Keepers of the Golden Shore: A History of the United Arab Emirates by Michael Quentin Morton
For those who visit the United Arab Emirates (UAE), staying in its the lavish hotels and browsing in the ultra-modern shopping malls of Abu Dhabi or Dubai, the country can be a mystery, a glass and concrete creation that seems to have sprung from the desert overnight. Keepers of the Golden Shore looks behind this glossy façade, illuminating the region’s history, which stretches from the ancient Arabian tribes who controlled a desolate but economically important shoreline to the ostentatious architectural wonders—bankrolled by a massive wealth of oil—that characterize it today.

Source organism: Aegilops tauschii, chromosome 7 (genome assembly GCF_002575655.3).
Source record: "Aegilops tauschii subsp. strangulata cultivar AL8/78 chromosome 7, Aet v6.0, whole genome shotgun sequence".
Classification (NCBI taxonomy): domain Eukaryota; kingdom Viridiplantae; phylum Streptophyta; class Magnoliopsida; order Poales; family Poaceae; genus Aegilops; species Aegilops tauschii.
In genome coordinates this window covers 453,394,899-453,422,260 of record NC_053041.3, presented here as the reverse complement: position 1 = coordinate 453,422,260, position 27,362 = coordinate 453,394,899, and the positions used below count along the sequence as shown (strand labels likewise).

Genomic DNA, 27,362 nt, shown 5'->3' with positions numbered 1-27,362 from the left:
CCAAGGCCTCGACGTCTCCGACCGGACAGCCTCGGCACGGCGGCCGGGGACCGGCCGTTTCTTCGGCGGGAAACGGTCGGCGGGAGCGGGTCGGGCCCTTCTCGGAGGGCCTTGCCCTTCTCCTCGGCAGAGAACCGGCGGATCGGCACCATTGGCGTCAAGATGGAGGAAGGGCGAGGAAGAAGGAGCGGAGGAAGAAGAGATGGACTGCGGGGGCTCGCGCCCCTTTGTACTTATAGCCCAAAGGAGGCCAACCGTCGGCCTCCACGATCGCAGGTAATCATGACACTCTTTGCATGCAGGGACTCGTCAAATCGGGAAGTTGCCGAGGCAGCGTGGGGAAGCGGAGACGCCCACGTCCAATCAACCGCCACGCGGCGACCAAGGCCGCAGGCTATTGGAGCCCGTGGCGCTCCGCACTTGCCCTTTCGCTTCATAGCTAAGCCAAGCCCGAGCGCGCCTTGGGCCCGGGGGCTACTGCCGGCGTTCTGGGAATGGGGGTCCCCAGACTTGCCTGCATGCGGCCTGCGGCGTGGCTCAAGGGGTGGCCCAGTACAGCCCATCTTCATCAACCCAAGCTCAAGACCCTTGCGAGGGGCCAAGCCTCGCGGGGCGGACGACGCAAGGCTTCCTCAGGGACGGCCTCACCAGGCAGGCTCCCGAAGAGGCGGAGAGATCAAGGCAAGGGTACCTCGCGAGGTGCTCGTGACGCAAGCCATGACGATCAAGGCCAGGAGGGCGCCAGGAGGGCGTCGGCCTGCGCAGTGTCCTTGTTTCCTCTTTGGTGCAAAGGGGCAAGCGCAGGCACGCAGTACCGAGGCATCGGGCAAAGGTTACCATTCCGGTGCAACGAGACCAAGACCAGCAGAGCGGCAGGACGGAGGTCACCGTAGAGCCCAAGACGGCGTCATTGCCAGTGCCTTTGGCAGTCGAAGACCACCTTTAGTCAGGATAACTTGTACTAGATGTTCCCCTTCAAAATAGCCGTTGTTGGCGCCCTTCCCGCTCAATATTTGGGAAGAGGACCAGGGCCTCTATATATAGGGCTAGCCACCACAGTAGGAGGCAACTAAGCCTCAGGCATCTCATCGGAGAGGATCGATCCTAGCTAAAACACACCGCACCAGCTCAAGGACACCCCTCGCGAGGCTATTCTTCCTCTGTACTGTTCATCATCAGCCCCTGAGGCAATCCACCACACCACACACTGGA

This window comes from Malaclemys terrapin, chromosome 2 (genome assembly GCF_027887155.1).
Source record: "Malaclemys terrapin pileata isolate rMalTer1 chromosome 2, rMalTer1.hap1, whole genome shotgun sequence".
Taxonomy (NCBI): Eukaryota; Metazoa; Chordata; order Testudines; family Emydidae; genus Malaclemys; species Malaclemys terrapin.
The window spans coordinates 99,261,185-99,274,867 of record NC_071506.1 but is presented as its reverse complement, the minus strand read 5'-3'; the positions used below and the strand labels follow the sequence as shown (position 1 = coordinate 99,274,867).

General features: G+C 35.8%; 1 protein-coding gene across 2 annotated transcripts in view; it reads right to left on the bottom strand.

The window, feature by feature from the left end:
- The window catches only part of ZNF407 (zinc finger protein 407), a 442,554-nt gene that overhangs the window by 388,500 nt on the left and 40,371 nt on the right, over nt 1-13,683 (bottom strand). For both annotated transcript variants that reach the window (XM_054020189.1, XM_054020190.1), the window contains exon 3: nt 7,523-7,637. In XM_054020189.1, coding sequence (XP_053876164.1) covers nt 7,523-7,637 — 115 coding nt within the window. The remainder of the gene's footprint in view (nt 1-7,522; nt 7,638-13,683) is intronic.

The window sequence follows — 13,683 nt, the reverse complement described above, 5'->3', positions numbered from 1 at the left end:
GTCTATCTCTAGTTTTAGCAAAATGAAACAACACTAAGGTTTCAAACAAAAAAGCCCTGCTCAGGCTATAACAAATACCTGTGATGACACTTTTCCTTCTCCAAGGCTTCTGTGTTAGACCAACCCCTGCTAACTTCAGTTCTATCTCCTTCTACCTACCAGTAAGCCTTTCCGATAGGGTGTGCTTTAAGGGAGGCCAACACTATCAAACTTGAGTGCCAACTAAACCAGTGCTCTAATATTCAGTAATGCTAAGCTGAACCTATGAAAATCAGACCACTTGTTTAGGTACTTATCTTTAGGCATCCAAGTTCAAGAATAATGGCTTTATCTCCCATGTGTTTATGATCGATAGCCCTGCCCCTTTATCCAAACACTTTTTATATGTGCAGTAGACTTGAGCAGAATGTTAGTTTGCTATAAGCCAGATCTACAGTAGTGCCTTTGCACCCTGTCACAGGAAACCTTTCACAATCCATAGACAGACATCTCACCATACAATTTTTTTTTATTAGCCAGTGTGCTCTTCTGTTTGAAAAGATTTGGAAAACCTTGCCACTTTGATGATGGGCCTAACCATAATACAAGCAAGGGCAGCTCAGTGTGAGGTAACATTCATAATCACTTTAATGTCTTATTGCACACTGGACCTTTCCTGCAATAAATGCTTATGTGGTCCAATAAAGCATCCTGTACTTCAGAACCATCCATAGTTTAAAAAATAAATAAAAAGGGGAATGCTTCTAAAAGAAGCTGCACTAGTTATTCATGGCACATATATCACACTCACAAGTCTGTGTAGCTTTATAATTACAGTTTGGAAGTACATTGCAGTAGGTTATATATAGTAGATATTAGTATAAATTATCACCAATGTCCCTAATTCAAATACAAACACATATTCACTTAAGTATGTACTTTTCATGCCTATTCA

As Michael Quentin Morton recounts, the region now known as the UAE likely began as a trading post between Mesopotamia and Oman, and since that time has been the stage of important economic and cultural exchanges. It has seen the rise and fall of a thriving pearl industry, piracy, invasions and wars, and the arrival of the oil age that would make it one of the richest countries on earth. Since the early 1970s, when seven sheikhs agreed to enter into a union, it has been a sovereign nation, carrying on the resourceful spirit—with resplendent fervor—that the brutally inhospitable landscape has long demanded of the people. Ultimately, Morton shows that the country is not only rich in oil and money but in an extraordinarily deep history and culture.